Joe Burbank / AP
FORT LAUDERDALE, Fla .– A judge formally exonerated four young African-American men on Monday of the false accusation of raping a white woman seven decades ago, making partial and belated amends for one of the biggest miscarriages of justice in the Jim Crow era in Florida.
At the request of the local prosecutor, Administrative Judge Heidi Davis dismissed the charges of Ernest Thomas and Samuel Shepherd, who were shot by law enforcement, and quashed the convictions and sentences of Charles Greenlee and Walter Irvin . The men known as the Groveland Four, who were between 16 and 26 at the time, were charged with raping a woman in the town of Groveland, central Florida, in 1949.
“We followed the evidence to see where it took us and it got us to this moment,” said Bill Gladson, the local state attorney, following the hearing in the same courthouse in the Lake County where the first trials were held. Gladson, a Republican, asked last month to officially exonerate the men.
The men’s families have said the case may trigger a review of other convictions of black men and women of the Jim Crow era so those falsely convicted can have their names cleared.
“We are blessed. I hope this is a start because a lot of people haven’t had this opportunity. A lot of families haven’t had this opportunity. Maybe they will,” said Aaron. Newson, Thomas’s nephew. He burst into tears as he spoke. “This country needs to come together.”
Thomas was killed by a group who shot him more than 400 times shortly after the rape charge. Local sheriff Willis McCall shot Shepherd and injured Irvin in 1951 while leading them to a second trial after the United States Supreme Court overturned their original convictions, saying no evidence had been presented . The sheriff claimed the men tried to escape, but Irvin said McCall and his deputy shot them in cold blood.
Gilbert King, who won the Pulitzer Prize for his 2012 book on the case, “Devil in the Grove: Thurgood Marshall, the Groveland Boys, and the Dawn of a New America”, attended the hearing with Thurgood Marshall Jr ., the son of the late United States Supreme Court Justice.
Thurgood Marshall Sr., then a member of the NAACP, represented Irvin in his second trial, but an all-white jury again found him guilty and he was sentenced to death. Irvin narrowly escaped execution in 1954 and Governor LeRoy Collins commuted his sentence to life in prison with parole. Greenlee, also sentenced to life, was paroled in 1962 and died in 2012. Irvin died in 1969, a year after his parole.
King said that exonerating the men in the same building where the trials took place was “of significant importance because upstairs there was a courtroom where 72 years ago (a) abomination of justice has taken place “. He praised Gladson for pursuing justice.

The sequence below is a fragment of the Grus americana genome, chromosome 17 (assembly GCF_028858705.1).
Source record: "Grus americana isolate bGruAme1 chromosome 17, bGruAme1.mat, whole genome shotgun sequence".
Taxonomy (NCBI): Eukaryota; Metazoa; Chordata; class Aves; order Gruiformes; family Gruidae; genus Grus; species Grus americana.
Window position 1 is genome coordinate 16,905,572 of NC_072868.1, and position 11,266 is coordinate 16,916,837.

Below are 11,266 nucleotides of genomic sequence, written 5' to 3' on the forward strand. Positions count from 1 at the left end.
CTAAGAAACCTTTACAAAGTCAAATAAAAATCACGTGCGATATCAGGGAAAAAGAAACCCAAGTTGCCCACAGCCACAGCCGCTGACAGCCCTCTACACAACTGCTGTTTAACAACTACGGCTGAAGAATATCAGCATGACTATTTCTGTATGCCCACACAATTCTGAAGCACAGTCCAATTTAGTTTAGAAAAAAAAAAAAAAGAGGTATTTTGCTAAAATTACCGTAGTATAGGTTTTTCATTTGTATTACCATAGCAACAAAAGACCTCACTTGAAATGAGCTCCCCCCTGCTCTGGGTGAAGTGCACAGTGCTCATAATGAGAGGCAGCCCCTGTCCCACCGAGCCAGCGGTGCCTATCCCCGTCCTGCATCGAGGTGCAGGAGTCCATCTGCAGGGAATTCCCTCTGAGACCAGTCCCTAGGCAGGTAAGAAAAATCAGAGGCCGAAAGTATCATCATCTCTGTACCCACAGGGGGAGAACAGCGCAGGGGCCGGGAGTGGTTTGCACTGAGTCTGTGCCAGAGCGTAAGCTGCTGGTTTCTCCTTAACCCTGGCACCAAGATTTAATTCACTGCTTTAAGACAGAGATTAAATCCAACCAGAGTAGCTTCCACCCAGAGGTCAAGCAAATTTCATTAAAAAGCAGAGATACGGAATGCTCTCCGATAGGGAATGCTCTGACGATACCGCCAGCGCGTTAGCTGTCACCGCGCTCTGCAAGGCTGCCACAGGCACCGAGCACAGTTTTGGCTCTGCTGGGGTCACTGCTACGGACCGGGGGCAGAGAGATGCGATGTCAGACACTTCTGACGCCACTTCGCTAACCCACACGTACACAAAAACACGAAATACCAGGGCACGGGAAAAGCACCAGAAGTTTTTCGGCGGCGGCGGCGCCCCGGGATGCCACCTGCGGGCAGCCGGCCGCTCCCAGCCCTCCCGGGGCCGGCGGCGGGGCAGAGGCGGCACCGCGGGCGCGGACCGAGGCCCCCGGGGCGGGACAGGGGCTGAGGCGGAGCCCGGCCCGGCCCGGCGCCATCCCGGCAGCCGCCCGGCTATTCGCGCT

“He could have easily shelved this business and let someone else take care of it,” King said. “Even when it got frustrating and he felt there was no way to that day, he dug harder.”
Marshall Jr. said that, perhaps more than any other case, the Groveland Four “haunted” his father.
“But he believed better days were ahead,” Marshall Jr. said.
The Florida legislature in 2017 formally apologized to the families of the men. Governor Ron DeSantis and the three-member cabinet of state granted posthumous pardons more than two years ago. In 2018, then Attorney General Pam Bondi asked the State Department of Law Enforcement to review the case. Earlier this year, the agency returned its findings to Gladson for review.
Gladson and an investigator interviewed the grandson of Jesse Hunter, the now deceased prosecutor for two of the Groveland Four defendants. According to the grandson, Broward Hunter, his grandfather and a judge in the case knew there had been no rape.
The grandson also suggested to Gladson, based on letters he found in his grandfather’s office in 1971, that Willis may have shot Shepherd and Irvin due to the sheriff’s involvement. in an illegal gambling operation. Shepherd was also suspected of being involved in the gambling operation, and Willis could have viewed a rape case as “a way to get certain people who were on his list,” Hunter told the prosecutor and investigator. .
Gladson also said that James Yates, an assistant who served as the primary witness, likely fabricated evidence, including shoe casts.
The prosecutor also had Irvin’s pants sent to a criminal lab in September for semen testing, which was never done at Irvin’s trial, although jurors felt the pants were stained. . The results showed no evidence of semen, according to the motion.
“The importance of this discovery cannot be overstated,” Gladson said in his motion.